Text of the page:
I appreciate all the contributions to this thread so far. Ellis in particular was on fire and I agree with pretty much everything he said.
However, I believe at least one of my initial thoughts has been validated by the direction this thread took.
It is often stated by proponents of "IP/IT/IS" that the techniques of aikido (and presumably other styles) are unimportant; that "IP/IT/IS" operates outside of technique.
In my very limited experience, I would have to say I disagree. In my admittedly short exposure to "IP/IT/IS" I found that everything shown was technique based. It may not be what many would call a formal technique, but technique I believe it is. In my opinion, it really comes down to what distinctions the practitioner is able to make.
I often like to begin in a very grounded place. . . dictionary definitions.
1. the manner and ability with which an artist, writer, dancer, athlete, or the like employs the technical skills of a particular art or field of endeavor.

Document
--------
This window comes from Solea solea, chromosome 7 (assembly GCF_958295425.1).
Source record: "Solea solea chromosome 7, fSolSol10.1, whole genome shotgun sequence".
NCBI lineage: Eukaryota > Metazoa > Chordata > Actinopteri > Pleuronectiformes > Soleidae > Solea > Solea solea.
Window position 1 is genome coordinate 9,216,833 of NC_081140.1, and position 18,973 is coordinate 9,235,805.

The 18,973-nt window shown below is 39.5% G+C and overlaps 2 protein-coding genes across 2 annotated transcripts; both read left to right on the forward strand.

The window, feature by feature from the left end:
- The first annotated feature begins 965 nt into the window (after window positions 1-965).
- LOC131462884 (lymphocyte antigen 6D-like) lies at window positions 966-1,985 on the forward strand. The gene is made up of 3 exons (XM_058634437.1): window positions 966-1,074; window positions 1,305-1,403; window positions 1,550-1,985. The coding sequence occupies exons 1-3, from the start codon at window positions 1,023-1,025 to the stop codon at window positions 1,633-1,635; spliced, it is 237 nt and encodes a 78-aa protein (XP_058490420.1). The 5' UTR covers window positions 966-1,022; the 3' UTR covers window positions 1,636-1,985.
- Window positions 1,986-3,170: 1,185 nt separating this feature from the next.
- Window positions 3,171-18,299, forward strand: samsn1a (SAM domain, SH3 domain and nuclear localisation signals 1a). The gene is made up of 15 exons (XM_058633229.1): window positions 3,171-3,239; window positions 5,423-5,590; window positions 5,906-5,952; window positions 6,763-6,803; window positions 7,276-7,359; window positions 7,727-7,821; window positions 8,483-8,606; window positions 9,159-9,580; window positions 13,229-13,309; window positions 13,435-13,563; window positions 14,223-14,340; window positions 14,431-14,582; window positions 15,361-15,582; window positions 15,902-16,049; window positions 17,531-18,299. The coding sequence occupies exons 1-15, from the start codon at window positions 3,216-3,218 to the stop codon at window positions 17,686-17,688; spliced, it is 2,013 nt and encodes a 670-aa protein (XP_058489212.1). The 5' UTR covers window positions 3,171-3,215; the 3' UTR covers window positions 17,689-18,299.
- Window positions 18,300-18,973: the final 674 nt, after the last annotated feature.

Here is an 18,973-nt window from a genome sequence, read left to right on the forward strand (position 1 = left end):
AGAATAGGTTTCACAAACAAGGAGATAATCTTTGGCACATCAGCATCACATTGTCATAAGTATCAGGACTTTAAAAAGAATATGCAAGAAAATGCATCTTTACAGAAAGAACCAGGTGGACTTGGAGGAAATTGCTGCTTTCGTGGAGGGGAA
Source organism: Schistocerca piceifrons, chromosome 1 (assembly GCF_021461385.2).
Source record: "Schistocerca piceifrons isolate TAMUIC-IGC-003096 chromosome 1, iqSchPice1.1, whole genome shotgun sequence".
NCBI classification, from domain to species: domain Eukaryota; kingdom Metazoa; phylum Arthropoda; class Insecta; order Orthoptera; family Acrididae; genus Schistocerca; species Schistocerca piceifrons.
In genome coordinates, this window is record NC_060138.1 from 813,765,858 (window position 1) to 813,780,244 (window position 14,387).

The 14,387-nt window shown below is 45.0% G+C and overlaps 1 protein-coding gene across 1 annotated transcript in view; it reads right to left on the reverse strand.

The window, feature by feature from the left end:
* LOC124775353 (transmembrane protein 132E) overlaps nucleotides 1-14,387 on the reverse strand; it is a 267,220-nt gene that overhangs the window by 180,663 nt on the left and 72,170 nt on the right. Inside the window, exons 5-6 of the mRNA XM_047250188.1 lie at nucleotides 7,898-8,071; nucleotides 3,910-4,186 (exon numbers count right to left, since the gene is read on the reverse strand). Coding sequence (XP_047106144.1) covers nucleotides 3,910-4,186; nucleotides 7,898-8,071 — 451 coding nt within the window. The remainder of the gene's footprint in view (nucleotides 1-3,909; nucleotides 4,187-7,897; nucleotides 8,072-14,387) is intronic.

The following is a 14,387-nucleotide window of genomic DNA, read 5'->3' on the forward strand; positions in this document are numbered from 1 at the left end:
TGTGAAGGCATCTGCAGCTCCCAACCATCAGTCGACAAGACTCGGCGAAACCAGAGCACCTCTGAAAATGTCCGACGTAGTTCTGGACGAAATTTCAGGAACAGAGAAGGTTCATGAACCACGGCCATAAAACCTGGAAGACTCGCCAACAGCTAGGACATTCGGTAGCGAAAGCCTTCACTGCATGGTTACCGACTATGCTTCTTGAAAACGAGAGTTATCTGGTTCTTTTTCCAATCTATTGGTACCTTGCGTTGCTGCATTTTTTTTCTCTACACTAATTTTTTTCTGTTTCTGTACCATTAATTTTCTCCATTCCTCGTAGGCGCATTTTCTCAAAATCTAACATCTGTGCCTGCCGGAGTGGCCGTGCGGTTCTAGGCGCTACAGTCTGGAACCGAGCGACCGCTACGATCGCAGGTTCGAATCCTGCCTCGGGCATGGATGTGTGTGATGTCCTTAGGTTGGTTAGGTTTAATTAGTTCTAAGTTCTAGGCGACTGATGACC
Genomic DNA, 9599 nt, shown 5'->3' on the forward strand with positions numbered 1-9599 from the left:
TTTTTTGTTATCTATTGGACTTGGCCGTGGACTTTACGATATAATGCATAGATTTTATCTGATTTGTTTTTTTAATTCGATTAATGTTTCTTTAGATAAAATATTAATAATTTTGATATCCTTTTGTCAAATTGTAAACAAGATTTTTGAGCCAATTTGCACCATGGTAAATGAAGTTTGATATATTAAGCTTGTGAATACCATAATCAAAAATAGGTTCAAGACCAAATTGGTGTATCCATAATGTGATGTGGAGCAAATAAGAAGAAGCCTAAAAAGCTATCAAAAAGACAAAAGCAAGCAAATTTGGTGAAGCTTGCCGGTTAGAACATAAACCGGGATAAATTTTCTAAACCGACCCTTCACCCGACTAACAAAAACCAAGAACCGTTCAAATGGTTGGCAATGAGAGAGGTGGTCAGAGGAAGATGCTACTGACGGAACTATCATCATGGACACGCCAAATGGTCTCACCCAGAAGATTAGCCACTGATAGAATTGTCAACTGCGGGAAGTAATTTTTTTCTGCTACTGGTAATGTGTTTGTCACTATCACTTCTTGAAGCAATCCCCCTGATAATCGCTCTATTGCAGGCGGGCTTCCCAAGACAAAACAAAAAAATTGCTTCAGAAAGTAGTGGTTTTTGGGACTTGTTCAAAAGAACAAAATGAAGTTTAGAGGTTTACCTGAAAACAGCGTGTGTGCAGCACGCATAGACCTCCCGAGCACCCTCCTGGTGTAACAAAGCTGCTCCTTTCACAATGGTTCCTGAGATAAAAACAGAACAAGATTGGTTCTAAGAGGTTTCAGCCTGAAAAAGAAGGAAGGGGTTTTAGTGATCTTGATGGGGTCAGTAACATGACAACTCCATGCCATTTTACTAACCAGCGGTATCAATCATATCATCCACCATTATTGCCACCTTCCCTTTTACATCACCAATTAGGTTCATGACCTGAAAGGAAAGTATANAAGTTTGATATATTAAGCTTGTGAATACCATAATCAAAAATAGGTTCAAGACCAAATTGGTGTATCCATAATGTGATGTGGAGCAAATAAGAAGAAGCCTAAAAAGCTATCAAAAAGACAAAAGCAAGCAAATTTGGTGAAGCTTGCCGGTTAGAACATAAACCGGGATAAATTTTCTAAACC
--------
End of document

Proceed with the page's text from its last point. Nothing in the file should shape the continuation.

2. the body of specialized procedures and methods used in any specific field, especially in an area of applied science.
3. method of performance; way of accomplishing.
4. technical skill; ability to apply procedures or methods so as to effect a desired result.
1. belonging or pertaining to an art, science, or the like: technical skill.
2. peculiar to or characteristic of a particular art, science, profession, trade, etc.: technical details.
3. using terminology or treating subject matter in a manner peculiar to a particular field, as a writer or a book: a technical report.
4. skilled in or familiar in a practical way with a particular art, trade, etc., as a person.
5. of, pertaining to, or showing technique.